I walked into my living room -- the TV was on and my father was unusually silent as he watched Walter Cronkite, and I sat on the floor in front of the TV as was my habit -- so I could see the picture. My parents hadn't figured out that my eyesight was so poor that I was legally blind, mostly because I had never known anything different and had been compensating.
Walter Cronkite was on a split screen, him on the left and a floor plan on the right, explaining the route the still unnamed assassin had taken to flee the Texas School Book Depository. Everyone knew that Kennedy had been shot. They did not yet know he was dead.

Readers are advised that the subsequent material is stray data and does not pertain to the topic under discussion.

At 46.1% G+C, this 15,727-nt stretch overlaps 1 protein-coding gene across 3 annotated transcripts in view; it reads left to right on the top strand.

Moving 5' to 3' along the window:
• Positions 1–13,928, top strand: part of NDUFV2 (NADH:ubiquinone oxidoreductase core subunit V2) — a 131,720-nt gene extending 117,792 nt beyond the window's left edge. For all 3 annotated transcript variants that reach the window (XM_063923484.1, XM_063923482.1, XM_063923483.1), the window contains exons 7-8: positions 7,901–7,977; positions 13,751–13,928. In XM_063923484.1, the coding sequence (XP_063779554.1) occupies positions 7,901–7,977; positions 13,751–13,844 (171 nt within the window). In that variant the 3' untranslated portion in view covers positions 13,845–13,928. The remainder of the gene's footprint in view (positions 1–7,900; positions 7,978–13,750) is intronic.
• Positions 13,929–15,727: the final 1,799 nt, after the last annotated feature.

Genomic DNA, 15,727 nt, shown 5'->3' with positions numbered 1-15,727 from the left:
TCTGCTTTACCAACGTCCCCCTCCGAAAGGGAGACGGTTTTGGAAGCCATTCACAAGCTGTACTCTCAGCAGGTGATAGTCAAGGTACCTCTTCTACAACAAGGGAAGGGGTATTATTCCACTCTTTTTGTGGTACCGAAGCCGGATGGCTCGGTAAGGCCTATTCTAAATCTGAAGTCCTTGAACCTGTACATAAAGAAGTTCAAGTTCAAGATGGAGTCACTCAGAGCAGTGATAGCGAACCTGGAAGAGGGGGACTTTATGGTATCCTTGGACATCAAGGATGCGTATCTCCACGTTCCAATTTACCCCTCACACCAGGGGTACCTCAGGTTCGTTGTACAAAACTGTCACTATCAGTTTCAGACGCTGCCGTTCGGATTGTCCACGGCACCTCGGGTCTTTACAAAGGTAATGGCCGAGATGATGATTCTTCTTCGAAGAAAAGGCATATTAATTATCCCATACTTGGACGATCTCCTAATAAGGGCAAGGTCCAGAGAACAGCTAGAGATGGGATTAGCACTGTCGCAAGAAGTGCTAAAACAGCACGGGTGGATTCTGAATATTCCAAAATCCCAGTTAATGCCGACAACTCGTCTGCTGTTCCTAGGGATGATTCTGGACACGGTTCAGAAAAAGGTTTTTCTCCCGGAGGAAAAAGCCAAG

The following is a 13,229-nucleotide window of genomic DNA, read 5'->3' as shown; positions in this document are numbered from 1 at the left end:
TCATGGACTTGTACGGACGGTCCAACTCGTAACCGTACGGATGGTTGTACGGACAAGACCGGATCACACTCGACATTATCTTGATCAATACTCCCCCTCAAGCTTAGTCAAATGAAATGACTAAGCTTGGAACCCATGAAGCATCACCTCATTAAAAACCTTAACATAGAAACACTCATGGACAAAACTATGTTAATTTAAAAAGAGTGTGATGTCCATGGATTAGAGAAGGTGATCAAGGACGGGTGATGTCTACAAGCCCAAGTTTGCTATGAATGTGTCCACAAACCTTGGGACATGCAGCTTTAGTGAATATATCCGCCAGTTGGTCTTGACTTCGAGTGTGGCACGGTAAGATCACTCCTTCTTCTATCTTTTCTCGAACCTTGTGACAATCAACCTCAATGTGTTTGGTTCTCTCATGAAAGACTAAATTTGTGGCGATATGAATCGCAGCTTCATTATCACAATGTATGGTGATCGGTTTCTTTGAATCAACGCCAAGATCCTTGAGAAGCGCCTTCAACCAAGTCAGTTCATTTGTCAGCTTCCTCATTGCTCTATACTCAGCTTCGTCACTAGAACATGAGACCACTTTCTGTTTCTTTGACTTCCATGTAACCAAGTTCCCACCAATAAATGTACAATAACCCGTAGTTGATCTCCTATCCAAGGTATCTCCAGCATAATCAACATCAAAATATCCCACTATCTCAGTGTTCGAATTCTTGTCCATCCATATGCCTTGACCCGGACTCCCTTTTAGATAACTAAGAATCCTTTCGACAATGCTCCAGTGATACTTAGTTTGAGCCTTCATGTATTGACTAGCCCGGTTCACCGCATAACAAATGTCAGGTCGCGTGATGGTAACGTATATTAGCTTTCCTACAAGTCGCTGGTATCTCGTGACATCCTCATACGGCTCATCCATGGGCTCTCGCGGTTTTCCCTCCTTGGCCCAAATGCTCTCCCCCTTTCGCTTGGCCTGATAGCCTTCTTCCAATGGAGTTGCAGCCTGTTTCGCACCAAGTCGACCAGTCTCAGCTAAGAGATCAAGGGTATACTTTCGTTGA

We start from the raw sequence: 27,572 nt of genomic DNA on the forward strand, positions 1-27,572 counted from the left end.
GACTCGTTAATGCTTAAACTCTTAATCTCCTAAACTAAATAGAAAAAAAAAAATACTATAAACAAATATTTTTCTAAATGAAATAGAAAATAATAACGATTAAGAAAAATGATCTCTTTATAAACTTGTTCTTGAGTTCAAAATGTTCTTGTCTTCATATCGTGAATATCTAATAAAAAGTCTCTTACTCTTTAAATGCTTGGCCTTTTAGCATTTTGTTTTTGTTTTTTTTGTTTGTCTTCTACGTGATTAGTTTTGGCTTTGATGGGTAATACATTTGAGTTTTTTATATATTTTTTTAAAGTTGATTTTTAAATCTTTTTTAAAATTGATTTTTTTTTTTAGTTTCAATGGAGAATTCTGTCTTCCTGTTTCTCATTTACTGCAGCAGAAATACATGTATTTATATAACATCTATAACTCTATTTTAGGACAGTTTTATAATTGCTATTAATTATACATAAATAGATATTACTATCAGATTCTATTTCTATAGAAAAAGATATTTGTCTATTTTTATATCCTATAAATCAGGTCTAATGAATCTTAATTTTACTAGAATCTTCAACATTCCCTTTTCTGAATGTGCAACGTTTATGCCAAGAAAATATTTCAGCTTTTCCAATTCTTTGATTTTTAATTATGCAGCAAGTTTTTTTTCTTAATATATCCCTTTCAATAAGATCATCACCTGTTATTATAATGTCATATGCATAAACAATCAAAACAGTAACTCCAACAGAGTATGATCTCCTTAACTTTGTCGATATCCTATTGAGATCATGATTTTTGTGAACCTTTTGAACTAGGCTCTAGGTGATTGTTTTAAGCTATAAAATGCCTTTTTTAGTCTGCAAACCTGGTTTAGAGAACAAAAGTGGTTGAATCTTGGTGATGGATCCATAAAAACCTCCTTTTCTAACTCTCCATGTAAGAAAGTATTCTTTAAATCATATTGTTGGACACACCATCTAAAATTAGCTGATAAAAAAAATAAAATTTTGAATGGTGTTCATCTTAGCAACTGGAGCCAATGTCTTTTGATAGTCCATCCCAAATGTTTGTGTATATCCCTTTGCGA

I was five years old and I was living in Houston, Texas with my parents, a three year old sister and a baby brother who was just four months old. It is the first clear memory I have, and it has long been an impact on my life. When my father bought a copy of the Warren Commission Report, I read it from cover to cover. I own my own copy now. I've read Jim Bishop's "The Day Kennedy was Shot" several times, have entertained (briefly) several conspiracy theories, trying them on over the years just to see if they passed muster. None have.
Even the inept can have One Good Day. Oswald was lucky on Nov. 22, 1963, JFK was not. What was left undone will forever haunt me.